Wisconsin v. Illinois - 309 U.S. 569 (1940)
U.S. Supreme Court
Wisconsin v. Illinois, 309 U.S. 569 (1940)
Wisconsin v. Illinois
Nos. 2, 3 and 4, Original
Argued March 25, 26, 1940
Decided April 3, 1940
309 U.S. 569
Special Master appointed to make summary inquiry and speedy report as to condition of the Illinois Waterway due to the introduction of untreated sewage, the effect upon the health of inhabitants of communities bordering the Waterway, and the remedial or ameliorating measures available to the Illinois without an increase in diversion of water from Lake Michigan. P. 309 U. S. 571.
Upon petition of the Illinois for a temporary modification of the decree restricting diversion of water of the Great Lakes-St.Lawrence system or watershed through the Chicago Drainage Canal, and the return of the plaintiff States in response to a rule to show cause. See also order on p. 636, post. [See printed version.]
By the decree of April 21, 1930 (281 U.S. 179; 281 U. S. 696), the Illinois and the Sanitary District of Chicago were enjoined from diverting on and after December 31, 1938, any of the waters of the Great Lakes-St.Lawrence system or watershed through the Chicago Drainage Canal or otherwise in excess of the annual average of 1,500 cubic feet per second in addition to domestic pumpage. That date was fixed as affording adequate time, upon a liberal estimate, for the completion of the entire system designed for sewage treatment, together with controlling works to prevent reversals of the Chicago River in times of storm.
The State of Illinois now seeks a temporary modification of the decree so as to permit an increase of the diversion to not more than 5,000 cubic feet per second, in addition to domestic pumpage, until December 31, 1942. The State submits its petition not on behalf of the City of Chicago or the Sanitary District, but at the instance of certain communities bordering on the Illinois Waterway, including Lockport and Joliet. The grounds for the application are that the system for sewage treatment has not yet been completed, and will not be completed until the end of the year 1942, and that, in consequence,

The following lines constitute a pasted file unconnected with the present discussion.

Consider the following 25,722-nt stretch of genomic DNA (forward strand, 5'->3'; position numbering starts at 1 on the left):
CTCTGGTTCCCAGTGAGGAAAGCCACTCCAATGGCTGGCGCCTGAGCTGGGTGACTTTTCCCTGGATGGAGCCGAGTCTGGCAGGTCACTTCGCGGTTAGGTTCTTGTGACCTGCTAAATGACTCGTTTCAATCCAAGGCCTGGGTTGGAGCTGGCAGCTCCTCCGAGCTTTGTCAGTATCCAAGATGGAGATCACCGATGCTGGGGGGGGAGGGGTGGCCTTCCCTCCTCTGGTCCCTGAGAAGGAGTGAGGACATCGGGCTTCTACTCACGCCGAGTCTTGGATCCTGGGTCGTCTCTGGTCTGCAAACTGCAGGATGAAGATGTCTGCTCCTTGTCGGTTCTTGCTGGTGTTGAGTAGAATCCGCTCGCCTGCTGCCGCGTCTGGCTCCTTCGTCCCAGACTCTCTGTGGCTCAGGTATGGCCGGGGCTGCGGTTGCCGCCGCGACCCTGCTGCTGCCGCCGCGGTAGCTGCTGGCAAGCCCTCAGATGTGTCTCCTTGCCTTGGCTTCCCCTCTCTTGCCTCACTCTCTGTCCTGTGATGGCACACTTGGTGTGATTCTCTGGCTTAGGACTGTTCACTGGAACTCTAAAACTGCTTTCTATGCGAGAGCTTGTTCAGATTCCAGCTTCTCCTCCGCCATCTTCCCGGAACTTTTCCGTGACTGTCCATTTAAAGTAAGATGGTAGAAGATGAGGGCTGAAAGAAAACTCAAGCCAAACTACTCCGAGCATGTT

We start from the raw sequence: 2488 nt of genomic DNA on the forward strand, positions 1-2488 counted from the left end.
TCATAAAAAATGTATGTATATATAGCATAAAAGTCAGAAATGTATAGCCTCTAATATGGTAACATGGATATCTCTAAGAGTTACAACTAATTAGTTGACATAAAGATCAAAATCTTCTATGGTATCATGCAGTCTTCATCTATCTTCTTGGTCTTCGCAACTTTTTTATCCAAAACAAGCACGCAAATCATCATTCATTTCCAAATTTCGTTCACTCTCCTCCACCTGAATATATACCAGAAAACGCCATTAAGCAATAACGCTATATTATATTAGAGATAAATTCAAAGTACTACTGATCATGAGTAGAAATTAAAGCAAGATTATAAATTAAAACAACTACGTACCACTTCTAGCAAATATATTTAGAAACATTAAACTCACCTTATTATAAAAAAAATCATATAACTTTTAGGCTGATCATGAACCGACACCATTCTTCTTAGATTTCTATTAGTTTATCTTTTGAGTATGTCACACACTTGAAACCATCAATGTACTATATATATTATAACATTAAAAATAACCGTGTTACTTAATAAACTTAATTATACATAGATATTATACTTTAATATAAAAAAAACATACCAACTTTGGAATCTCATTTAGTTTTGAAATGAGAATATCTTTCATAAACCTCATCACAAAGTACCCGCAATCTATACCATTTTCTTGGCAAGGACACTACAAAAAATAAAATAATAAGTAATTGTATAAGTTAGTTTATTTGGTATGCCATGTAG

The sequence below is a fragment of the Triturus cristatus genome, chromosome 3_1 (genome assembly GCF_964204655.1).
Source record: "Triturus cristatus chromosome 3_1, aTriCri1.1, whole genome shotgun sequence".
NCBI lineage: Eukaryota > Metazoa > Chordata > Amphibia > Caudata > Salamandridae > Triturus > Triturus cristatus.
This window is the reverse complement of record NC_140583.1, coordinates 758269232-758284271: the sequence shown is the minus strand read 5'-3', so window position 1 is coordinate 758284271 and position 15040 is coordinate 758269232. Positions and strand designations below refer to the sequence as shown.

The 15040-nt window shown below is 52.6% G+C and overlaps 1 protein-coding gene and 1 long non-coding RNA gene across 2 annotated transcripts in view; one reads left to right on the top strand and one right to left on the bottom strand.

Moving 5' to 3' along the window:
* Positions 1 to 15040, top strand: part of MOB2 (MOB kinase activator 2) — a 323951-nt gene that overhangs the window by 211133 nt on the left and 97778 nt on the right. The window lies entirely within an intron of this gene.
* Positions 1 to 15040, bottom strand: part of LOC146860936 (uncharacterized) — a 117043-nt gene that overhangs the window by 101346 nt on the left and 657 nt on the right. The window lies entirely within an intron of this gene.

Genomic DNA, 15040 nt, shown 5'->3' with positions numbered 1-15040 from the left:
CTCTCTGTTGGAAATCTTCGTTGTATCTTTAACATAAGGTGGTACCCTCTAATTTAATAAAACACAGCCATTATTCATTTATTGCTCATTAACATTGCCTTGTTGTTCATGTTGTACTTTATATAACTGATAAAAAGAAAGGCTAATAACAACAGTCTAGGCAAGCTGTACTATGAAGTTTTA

through the introduction of untreated sewage into the stream, an "obnoxious, noisome, filthy, unsanitary, and dangerous condition to public health" exists along the Sanitary District Canal and the Illinois Waterway.
The State of Illinois has failed to show that it has provided all possible means at its command for the completion of the sewage treatment system, as required by the decree as specifically enlarged in 1933 (289 U.S. 395, 710). No adequate excuse has been presented for the delay. Nor has the State submitted appropriate proof that the conditions complained of constitute a menace to the health of the inhabitants of the complaining communities, or that the State is not able to provide suitable measures to remedy or ameliorate the alleged conditions without an increase in the diversion of water from Lake Michigan in violation of the rights of the complainant States as adjudged by this Court.
In order, however, that the Court may be satisfied as to the actual condition of the Illinois Waterway by reason of the introduction of untreated sewage, and as to the actual effect, if any, of that condition upon the health of the inhabitants of the complaining communities, and also with respect to the feasibility of remedial or ameliorating measures available to the State of Illinois without an increase in the diversion of water from Lake Michigan, the Court appoints a Special Master to make a summary inquiry as to such condition, effect, and measures, and to report to this Court with all convenient speed.